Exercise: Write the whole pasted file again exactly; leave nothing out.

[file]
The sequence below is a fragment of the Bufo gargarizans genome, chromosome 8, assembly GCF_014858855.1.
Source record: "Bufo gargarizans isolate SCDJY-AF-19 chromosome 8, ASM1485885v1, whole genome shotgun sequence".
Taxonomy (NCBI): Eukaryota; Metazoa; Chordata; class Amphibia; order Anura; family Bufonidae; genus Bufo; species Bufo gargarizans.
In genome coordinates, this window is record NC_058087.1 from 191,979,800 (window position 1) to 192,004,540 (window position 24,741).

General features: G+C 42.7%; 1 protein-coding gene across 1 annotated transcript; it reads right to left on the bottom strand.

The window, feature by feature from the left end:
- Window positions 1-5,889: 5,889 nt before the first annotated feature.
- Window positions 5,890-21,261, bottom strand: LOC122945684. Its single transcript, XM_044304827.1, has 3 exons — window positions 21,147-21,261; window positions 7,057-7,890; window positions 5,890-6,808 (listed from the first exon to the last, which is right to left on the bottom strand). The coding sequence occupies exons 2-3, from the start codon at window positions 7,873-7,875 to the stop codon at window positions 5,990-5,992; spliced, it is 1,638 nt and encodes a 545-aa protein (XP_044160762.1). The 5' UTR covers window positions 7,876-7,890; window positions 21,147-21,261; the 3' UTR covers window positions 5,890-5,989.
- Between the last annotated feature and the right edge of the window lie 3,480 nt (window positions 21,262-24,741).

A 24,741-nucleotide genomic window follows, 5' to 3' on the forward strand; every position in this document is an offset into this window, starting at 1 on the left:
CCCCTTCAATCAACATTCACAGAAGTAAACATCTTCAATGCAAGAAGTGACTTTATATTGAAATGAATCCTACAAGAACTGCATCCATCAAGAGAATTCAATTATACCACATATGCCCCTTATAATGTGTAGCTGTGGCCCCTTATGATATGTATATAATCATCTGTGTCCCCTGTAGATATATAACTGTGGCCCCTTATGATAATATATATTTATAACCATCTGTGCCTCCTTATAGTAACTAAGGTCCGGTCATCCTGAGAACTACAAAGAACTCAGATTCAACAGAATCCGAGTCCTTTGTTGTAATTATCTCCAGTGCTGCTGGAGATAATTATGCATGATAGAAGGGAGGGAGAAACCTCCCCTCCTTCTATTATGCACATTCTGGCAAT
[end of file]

The sequence below is a fragment of the Bufo gargarizans genome, chromosome 8, assembly GCF_014858855.1.
Source record: "Bufo gargarizans isolate SCDJY-AF-19 chromosome 8, ASM1485885v1, whole genome shotgun sequence".
Taxonomy (NCBI): Eukaryota; Metazoa; Chordata; class Amphibia; order Anura; family Bufonidae; genus Bufo; species Bufo gargarizans.
In genome coordinates, this window is record NC_058087.1 from 191,979,800 (window position 1) to 192,004,540 (window position 24,741).

General features: G+C 42.7%; 1 protein-coding gene across 1 annotated transcript; it reads right to left on the bottom strand.

The window, feature by feature from the left end:
- Window positions 1-5,889: 5,889 nt before the first annotated feature.
- Window positions 5,890-21,261, bottom strand: LOC122945684. Its single transcript, XM_044304827.1, has 3 exons — window positions 21,147-21,261; window positions 7,057-7,890; window positions 5,890-6,808 (listed from the first exon to the last, which is right to left on the bottom strand). The coding sequence occupies exons 2-3, from the start codon at window positions 7,873-7,875 to the stop codon at window positions 5,990-5,992; spliced, it is 1,638 nt and encodes a 545-aa protein (XP_044160762.1). The 5' UTR covers window positions 7,876-7,890; window positions 21,147-21,261; the 3' UTR covers window positions 5,890-5,989.
- Between the last annotated feature and the right edge of the window lie 3,480 nt (window positions 21,262-24,741).

A 24,741-nucleotide genomic window follows, 5' to 3' on the forward strand; every position in this document is an offset into this window, starting at 1 on the left:
CCCCTTCAATCAACATTCACAGAAGTAAACATCTTCAATGCAAGAAGTGACTTTATATTGAAATGAATCCTACAAGAACTGCATCCATCAAGAGAATTCAATTATACCACATATGCCCCTTATAATGTGTAGCTGTGGCCCCTTATGATATGTATATAATCATCTGTGTCCCCTGTAGATATATAACTGTGGCCCCTTATGATAATATATATTTATAACCATCTGTGCCTCCTTATAGTAACTAAGGTCCGGTCATCCTGAGAACTACAAAGAACTCAGATTCAACAGAATCCGAGTCCTTTGTTGTAATTATCTCCAGTGCTGCTGGAGATAATTATGCATGATAGAAGGGAGGGAGAAACCTCCCCTCCTTCTATTATGCACATTCTGGCAAT